Russell Smith Family papers, 1805-1952 [bulk 1852-1949] (OYR.2003.013)
Old York Road Historical Society
3.5 Linear feet
The Smiths were a family of artists who worked and lived at their home in Edgehill, Pennsylvania. Russell Smith (1812-1896) was a landscape painter who became a prominent theater curtain painter, and his son Xanthus (1839-1929) was known for his Civil War naval battle scenes. The bulk of the Russell Smith family papers, 1805-1952, are comprised of financial records and estate records from the Smith family. The collection also includes pencil and ink sketches and watercolors created by Russell and Xanthus Smith.
Wharton Esherick family papers, 1895-1996 [bulk 1920-1970] (WEM.01)
Wharton Esherick Museum
10.5 linear feet
Wharton Esherick (1887-1970) was a sculptor who worked primarily in wood, readily extending his unique forms to furniture, furnishings, utensils, interiors and buildings, creating sculptural environments. He has been called the link between the Arts and Crafts Movement and the resurgent interest in furniture making following World War II, the dean of American craftsmen, and the foundation of the current Studio Furniture Movement. The Wharton Esherick family papers, 1895-1996 (bulk 1920-1970), consist of correspondence, work documentation, financial papers, publicity clippings, photographs, and other materials that primarily document Esherick's work and to a lesser extent his personal life and the personal lives of his immediate family.
Historic Yellow Springs collection, 1823-2013 (HYS.01)
Moore Archives at Historic Yellow Springs
140 linear feet
Historic Yellow Springs is a non-profit organization in Chester County, Pennsylvania that preserves and promotes the history and arts of Yellow Springs village. The village was the site of 18th and 19th century spas; the first military hospital in North America, built during the Revolutionary War; an orphan school for children of Civil War Soldiers; the Pennsylvania Academy of the Fine Arts (PAFA)'s Country School; Good News Productions, the film studio that created The Blob; and Chester Springs Studio, a vibrant arts center that merged with Historic Yellow Springs in 2007. The Historic Yellow Springs collection, 1823-2013, is a combination of original records and collected secondary-source materials about the several organizations that have occupied the village of Historic Yellow Springs over its long history from 1722 into the 21st century.
Women's Committee of the Philadelphia Sesqui-Centennial International Exposition of 1926 records, 1921-1927 [bulk 1926-1926] (SM.03)
Historic Strawberry Mansion
7.25 linear feet
The Women's Committee of the Philadelphia Sesquicentennial Exposition of 1926 was formed to promote, raise funds, and create exhibits for the exposition. One of their most ambitious and popular exhibits was High Street, a recreation of early American life through buildings and period reenactment. The Women's Committee records, 1921-1927, contain administrative and financial records as well as ephemera generated by the committee.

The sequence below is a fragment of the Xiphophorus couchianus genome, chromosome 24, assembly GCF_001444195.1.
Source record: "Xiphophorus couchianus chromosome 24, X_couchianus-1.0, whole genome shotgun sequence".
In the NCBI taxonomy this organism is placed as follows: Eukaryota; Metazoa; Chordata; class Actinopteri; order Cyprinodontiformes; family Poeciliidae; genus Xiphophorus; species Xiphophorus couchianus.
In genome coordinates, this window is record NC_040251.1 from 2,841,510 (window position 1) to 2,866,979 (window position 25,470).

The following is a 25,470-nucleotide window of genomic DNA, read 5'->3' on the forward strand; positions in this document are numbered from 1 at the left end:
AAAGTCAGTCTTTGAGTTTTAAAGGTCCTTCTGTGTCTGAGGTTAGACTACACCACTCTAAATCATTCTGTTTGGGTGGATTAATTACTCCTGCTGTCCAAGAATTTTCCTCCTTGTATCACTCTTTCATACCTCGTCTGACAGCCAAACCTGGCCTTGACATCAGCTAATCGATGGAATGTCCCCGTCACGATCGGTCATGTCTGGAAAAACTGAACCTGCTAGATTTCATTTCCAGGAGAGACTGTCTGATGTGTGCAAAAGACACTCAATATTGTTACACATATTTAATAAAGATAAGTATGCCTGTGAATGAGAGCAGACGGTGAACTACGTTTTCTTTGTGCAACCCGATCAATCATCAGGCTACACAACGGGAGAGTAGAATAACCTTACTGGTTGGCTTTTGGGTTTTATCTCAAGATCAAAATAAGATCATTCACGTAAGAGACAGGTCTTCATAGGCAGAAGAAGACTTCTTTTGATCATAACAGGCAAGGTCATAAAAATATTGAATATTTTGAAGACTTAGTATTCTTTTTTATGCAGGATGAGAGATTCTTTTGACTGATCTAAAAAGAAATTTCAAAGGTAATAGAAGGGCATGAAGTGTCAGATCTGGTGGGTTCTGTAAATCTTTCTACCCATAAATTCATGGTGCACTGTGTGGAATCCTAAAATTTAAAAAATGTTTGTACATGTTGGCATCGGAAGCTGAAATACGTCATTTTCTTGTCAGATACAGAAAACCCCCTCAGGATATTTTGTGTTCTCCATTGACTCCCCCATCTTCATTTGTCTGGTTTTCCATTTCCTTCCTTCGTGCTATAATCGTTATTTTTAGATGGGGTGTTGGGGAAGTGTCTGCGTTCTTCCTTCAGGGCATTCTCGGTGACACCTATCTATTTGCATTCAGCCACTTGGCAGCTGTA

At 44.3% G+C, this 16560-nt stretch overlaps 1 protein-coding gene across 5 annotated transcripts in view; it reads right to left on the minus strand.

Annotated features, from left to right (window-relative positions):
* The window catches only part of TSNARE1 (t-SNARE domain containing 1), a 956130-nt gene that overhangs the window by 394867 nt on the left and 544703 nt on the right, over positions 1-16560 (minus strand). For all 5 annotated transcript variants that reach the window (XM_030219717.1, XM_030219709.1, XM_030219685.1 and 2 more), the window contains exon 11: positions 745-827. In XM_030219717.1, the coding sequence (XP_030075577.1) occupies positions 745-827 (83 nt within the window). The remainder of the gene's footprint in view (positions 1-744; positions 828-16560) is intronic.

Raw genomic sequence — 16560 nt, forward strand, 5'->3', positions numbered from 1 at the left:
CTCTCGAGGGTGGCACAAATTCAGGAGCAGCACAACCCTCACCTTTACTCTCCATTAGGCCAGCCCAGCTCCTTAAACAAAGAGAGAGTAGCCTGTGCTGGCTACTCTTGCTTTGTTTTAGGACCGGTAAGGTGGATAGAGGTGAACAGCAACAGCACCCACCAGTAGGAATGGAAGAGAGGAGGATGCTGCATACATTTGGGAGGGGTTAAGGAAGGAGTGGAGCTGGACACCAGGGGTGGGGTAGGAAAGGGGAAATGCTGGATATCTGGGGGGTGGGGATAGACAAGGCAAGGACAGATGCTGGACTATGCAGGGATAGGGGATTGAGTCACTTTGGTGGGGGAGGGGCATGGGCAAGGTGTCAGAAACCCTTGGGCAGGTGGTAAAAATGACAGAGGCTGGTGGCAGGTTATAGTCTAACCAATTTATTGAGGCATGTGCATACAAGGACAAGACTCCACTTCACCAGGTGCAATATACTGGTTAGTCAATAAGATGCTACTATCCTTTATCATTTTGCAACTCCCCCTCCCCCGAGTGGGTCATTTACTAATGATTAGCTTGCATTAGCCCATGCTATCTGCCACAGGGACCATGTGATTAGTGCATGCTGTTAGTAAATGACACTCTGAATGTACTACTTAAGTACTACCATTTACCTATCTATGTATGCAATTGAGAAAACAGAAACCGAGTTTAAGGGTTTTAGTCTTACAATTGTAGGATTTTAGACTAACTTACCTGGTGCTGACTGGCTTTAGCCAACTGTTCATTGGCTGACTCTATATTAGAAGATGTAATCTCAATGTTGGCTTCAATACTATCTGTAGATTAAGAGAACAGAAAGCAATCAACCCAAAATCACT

Christine Shearer and Irma Schultz scrapbooks, 1935-1970 (WHS.03)
Worcester Historical Society
1.5 linear feet
Christine Shearer (1884-1968) of Worcester, Pennsylvania began entering jingle-writing contests in the 1930s, and continued to enter and win such contests for over 25 years. Mrs. Shearer was active with the local Ladies' Aid Society, serving as its president. Her sister Irma Schultz also entered jingle-writing contests, although not as frequently. The Christine Shearer and Irma Schultz scrapbooks, 1935-1965, are comprised of scrapbooks created by Shearer and Schultz. The bulk consist of newspaper clippings, but of special interest are three scrapbooks which document the women's jingle-writing hobby.
David K. Eichler Collection, 1898-1994 [bulk 1925-1994] (CHHS.2003.82)
Chestnut Hill Historical Society
10.1 linear feet
David Kemble Eichler (1913-2003) was a real estate agent and "popular local personality" in the Chestnut Hill neighborhood of Philadelphia, Pennsylvania. He served in the military during World War II and briefly worked for the state department. He was friends with actress Katharine Hepburn. The David K. Eichler collection, 1898-1994, includes correspondence, working files, publications, books, floor plans and photographs. Subjects cover a range of interest and experience such as art, drama, travel, World War II service and subsequent diplomatic service, graduate school, employment, current events, business enterprises, community work, politics, and personal relationships.
Mummers Museum audiovisual materials collection, 1962-2010 (MM.09)
116 linear feet
The tradition of mummery dates back to the late 17th century, but the parade was first sponsored by the City of Philadelphia in 1901. The Philadelphia New Years Shooters and Mummers Association administers the annual Mummers Parade in Philadelphia, Pennsylvania. The Mummers Museum audiovisual materials collection, 1962-2010, consists of video recordings of the Mummers Parade and published audio recordings of Mummers string bands.
Mummers Museum photograph collection, circa 1899-2010 (MM.02)
21 linear feet